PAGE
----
The Students’ Union of Strathclyde University has voted to remove a clause preventing pro-life groups from being affiliated with it.
The Union accepted that its ban on pro-life groups has been discriminatory and a violation of freedom of speech following a challenge from the pro-life Strathclyde Students for Life group.
Lifting the ban has been acknowledged as “a victory for academic freedom”.
‘Inaccurate and discriminatory’
In 2015, the Strathclyde Students for Life group applied to be affiliated with the Students’ Union to promote the dignity of human life from conception.
This application was denied by the University of Strathclyde SU which claimed: “Allowing an anti-choice group to form would be a barrier to freedom, equality and body autonomy for those with uteruses on campus.”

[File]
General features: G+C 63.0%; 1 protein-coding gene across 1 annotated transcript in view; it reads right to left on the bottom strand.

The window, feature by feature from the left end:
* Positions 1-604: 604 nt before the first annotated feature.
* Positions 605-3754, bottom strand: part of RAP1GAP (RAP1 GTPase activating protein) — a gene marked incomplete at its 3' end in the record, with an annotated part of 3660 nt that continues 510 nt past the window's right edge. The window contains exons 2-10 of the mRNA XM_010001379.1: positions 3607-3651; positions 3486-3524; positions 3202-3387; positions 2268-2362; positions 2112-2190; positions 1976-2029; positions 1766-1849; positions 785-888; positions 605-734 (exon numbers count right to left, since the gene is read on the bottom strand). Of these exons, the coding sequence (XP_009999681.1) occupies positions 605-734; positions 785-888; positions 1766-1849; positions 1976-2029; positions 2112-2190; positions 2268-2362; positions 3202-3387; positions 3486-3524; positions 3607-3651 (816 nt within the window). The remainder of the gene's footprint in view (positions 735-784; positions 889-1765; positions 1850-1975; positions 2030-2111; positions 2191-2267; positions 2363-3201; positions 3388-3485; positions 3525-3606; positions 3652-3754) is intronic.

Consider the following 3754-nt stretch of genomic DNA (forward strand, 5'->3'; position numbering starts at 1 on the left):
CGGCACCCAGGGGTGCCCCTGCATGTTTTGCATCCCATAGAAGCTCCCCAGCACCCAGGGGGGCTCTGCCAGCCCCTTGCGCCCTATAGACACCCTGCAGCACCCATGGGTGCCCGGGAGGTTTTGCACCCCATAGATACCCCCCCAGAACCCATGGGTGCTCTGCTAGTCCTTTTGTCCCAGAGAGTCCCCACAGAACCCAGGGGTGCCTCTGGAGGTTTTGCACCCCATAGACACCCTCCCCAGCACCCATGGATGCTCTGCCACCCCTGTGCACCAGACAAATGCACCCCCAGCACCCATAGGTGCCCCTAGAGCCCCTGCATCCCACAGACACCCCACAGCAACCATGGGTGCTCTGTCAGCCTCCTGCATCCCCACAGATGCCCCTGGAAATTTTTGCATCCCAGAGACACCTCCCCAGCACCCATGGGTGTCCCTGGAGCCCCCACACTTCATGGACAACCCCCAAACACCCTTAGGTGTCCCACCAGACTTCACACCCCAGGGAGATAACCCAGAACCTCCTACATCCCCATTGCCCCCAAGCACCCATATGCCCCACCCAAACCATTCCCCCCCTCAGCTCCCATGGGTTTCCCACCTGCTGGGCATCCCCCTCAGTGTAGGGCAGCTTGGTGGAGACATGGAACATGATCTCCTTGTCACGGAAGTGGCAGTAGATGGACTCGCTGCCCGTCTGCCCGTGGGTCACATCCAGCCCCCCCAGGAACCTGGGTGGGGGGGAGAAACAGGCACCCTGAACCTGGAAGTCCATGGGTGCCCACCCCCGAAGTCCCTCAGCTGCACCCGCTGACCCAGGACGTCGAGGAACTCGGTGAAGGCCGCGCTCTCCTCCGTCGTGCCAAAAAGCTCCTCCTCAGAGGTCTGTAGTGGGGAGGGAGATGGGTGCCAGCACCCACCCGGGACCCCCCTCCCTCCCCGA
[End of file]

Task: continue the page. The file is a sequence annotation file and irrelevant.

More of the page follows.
The pro-life group called these assertions ‘inaccurate’ and ‘discriminatory’.
President of the pro-life group, Catherine Farrelly, said: “We only want to start a conversation about life ethics on campus, to discuss the moral and ethical issues surrounding abortion and euthanasia”.
The group challenged the SU policy and the grounds that it breeched their human rights to freedom of expression and discriminated against them contrary to the Equality Act.
A member of the group, Jamie McGowan said: “Ultimately, this is a victory for academic freedom: universities are meant to be bastions of free thought.”
“The ‘no-platform’ clause discriminated against a group of students because of their beliefs and, as the case law on this matter tells us, ‘philosophical beliefs’ such as opposition to abortion are protected from discrimination”.
John Deighan of the Society for the Protection of Unborn Children (SPUC) Scotland said the outcome “is a hopeful sign that intolerance to differing views on abortion and other socially contentious issues will no longer be permitted to silence reasoned debate.
“Those who hold the pro-life position have no fear of genuine debate and of all places a university should be a place which welcomes such an attitude.”